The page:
CLEVELAND -- Trailing 3-0 to the Golden State Warriors in the NBA Finals for the second straight year, LeBron James said Golden State's team construction makes it possible for two-time MVP Stephen Curry to have a terrible shooting night like he did Wednesday and still come away with a result like their 110-102 Game 3 win.
"That's why they've retooled this team," the Cleveland Cavaliers star said when asked about Kevin Durant's presence more than covering for Curry's 3-for-16 shooting display, including 1-for-10 from 3-point territory. "[That's why they] went out and got KD, to where there's really not much pressure on -- you know, I won't say 'any of them' to score, but if one of them has a bad game, they have three or four guys that can actually pick up the load."
Curry was coming off a Game 2 in which he hit a Finals-record nine 3-pointers en route to 33 points. Klay Thompson was coming off a Game 2 in which he scored 20 points. The pair combined for just 21 points in Game 3, but it hardly mattered thanks to a career playoff-high 43 points by Durant on 15-for-23 shooting and 6-for-9 on 3s.
Durant's night included a dramatic 32-foot pull-up 3 from the left wing with 49.8 seconds remaining that doubled the Warriors' lead from to six points and ostensibly sealed the victory.
In Game 3 of the 2017 Finals, which the Warriors closed on an 11-0 run to win 118-113 and take an identical 3-0 lead, Durant hit a 26-foot 3 from the left wing with 45 seconds left to give Golden State the lead for good.
"That wasn't the same shot," James said. "The one he made tonight was about four or five feet behind the one he made last year. Last year, we were up two, and he pulled up pretty much right at the 3-point line and I got a great contest, but he made it.
"Tonight, they're up three. They come off a pick-and-roll and he just stopped behind and pulled four or five feet behind the 3-point line. So, same wing, different location.
"But you definitely tip your hat. I mean, that's what he does. He's a scorer. You know, he's an assassin and that was one of those assassin plays right there."
Golden State signed Durant as a free agent in the summer of 2016 after their team that went a record 73-9 in the regular season lost to Cleveland in Game 7 of the Finals, becoming the first team in league history to blow a 3-1 Finals lead.
"It's a big difference," Cavs coach Tyronn Lue said when asked to compare the pre- and post-Durant Warriors. "He's one of the best one-on-one players in our league. ... His one-on-one ability really saved them again tonight."
By one measure, it was far and away the most impressive game of Durant's career as he made four shots from 30 feet out or farther. In his career, Durant had never made more than one shot from 30 feet out in a game over the 896 career games he'd played in his regular season and postseason combined coming into Wednesday, according to ESPN Stats & Information research. Furthermore, the four made shots from 30 feet out by Durant were more than any team has made in a playoff game in the past 20 postseasons.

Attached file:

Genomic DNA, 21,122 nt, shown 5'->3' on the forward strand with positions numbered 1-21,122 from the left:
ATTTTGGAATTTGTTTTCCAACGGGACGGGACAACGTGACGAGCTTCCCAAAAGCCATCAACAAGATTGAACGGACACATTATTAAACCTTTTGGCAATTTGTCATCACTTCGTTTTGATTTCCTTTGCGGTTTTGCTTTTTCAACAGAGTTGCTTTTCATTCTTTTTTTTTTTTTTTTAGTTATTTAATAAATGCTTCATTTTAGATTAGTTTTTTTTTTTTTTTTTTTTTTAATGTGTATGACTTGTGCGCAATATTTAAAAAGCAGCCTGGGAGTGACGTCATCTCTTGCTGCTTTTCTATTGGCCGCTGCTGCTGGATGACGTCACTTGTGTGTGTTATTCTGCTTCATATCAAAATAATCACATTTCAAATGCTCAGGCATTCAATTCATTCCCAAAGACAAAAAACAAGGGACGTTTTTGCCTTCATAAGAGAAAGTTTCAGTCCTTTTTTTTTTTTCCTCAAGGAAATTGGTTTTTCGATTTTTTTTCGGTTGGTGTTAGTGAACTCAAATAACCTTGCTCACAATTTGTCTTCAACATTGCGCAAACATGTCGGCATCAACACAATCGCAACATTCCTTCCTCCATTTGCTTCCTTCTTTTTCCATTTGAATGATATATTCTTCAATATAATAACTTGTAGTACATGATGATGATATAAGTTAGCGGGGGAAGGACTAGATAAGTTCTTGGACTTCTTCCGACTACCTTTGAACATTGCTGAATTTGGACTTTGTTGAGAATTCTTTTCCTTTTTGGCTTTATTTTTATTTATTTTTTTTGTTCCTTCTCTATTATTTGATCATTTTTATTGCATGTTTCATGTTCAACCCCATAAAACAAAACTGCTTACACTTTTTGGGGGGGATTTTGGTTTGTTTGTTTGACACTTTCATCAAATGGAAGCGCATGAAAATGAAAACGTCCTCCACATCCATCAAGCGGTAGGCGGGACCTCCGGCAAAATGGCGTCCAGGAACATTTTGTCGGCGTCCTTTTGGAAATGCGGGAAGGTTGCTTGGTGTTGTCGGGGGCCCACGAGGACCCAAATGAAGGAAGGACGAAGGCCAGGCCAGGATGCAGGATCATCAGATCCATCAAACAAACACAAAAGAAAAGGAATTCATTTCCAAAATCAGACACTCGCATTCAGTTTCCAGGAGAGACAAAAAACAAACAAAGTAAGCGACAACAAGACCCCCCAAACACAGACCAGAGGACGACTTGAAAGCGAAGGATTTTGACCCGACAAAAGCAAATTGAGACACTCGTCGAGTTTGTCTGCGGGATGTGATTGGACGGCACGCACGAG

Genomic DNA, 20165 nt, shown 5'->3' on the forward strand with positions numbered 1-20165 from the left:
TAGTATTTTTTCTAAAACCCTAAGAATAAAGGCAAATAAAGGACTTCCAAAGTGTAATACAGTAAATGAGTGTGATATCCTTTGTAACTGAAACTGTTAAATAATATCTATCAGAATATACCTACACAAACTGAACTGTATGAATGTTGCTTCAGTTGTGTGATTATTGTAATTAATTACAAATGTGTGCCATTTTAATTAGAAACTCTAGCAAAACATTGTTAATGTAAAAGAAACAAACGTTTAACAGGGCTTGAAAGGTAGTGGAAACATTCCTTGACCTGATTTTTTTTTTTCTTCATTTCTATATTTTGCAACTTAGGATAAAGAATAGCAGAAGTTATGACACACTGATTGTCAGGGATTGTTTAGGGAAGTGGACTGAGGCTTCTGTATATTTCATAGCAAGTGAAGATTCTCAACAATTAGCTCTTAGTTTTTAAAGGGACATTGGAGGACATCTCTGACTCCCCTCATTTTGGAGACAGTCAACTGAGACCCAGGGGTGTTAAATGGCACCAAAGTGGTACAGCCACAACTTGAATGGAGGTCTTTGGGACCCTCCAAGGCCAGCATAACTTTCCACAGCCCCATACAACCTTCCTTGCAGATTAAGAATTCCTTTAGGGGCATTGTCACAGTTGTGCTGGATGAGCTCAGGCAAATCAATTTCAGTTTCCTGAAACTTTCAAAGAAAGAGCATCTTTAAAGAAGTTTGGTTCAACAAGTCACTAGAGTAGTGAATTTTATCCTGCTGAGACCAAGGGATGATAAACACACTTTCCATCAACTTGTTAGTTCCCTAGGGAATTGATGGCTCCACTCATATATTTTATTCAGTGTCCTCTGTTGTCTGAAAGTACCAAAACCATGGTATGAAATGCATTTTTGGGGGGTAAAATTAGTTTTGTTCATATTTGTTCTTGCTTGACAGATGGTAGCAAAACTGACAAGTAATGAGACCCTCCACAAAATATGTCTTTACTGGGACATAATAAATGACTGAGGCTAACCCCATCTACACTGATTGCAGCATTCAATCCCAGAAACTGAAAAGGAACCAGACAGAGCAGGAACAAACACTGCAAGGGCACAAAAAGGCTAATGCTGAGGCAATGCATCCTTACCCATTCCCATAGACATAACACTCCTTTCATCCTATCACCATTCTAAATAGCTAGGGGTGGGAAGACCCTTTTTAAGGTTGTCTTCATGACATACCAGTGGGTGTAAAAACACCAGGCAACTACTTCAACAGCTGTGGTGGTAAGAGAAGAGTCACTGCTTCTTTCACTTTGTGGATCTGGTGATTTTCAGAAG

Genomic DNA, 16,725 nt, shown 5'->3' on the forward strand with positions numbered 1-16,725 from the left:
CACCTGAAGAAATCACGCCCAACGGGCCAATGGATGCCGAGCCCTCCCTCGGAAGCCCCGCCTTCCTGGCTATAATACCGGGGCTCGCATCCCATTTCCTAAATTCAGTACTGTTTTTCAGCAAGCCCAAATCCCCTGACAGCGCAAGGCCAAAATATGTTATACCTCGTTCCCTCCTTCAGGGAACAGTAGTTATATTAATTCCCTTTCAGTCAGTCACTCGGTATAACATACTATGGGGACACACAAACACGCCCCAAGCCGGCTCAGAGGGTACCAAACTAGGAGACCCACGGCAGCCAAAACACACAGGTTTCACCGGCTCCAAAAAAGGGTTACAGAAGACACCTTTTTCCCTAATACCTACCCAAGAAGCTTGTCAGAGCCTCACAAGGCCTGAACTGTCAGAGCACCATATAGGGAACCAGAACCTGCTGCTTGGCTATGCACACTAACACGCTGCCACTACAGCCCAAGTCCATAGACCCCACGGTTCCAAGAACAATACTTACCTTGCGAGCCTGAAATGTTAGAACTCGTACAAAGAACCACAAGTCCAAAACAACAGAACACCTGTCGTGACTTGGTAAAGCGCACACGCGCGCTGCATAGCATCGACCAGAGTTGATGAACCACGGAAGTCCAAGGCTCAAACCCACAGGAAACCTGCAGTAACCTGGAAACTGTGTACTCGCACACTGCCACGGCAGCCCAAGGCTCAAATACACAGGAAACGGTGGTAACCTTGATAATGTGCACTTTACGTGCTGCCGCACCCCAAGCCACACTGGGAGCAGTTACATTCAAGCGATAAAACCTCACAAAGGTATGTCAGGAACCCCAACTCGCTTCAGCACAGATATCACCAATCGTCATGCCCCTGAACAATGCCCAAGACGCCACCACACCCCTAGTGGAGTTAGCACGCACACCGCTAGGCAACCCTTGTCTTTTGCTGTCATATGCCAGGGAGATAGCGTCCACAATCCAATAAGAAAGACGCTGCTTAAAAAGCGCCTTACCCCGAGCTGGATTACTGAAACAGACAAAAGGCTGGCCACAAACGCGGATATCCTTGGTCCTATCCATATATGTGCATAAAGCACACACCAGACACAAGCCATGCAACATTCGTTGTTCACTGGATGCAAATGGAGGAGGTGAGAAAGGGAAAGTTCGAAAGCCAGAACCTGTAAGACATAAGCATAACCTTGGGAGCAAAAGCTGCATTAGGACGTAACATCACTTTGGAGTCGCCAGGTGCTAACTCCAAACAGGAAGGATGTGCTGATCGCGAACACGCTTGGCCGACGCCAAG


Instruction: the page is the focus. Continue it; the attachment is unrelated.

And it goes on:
"It's tough because that is what you pray for, [Curry and Thompson] missing like that," Cavs guard JR Smith said. "Playing great defense, getting offensive rebounds and loose balls -- and they have a 7-2 guard out there cooking."
The Warriors are the 14th team to go up 3-0 in the Finals. The previous 13 teams to do it went on to win the series. The last sweep in the Finals was San Antonio over Cleveland in 2007 in James' debut trip to the championship round.
James elaborated on the challenge the Warriors present since adding Durant. The Warriors are now 7-1 against the Cavs in the Finals with Durant after going 7-6 in the two previous Finals against Cleveland without him.
"You know that you can never relax. You know if you relax, they make you pay, and making you pay could cost you a game," James said. "So, it's tough, but it's all part of the competition, which I love and which I continue to lace them up [for] every night."
"It's almost like playing the Patriots," James added. "You can't have mistakes. They're not going to beat themselves."
Game 4 is Friday (9 p.m. ET, ABC).
"We're going to keep fighting," Tristan Thompson said. "It's the first team to four wins, right? We're on our home floor. For ourselves and for our fans, we've got to go out there and give everything we've got. And if we can do that, guys can look in the mirror and live with themselves."
Last June, after losing Game 3, Cleveland bounced back to win Game 4 in convincing fashion 137-116.
"We're still in the NBA Finals," Smith said. "We still have to have that enthusiasm, trust and belief that we can get this thing done. If we don't, then don't come to practice tomorrow."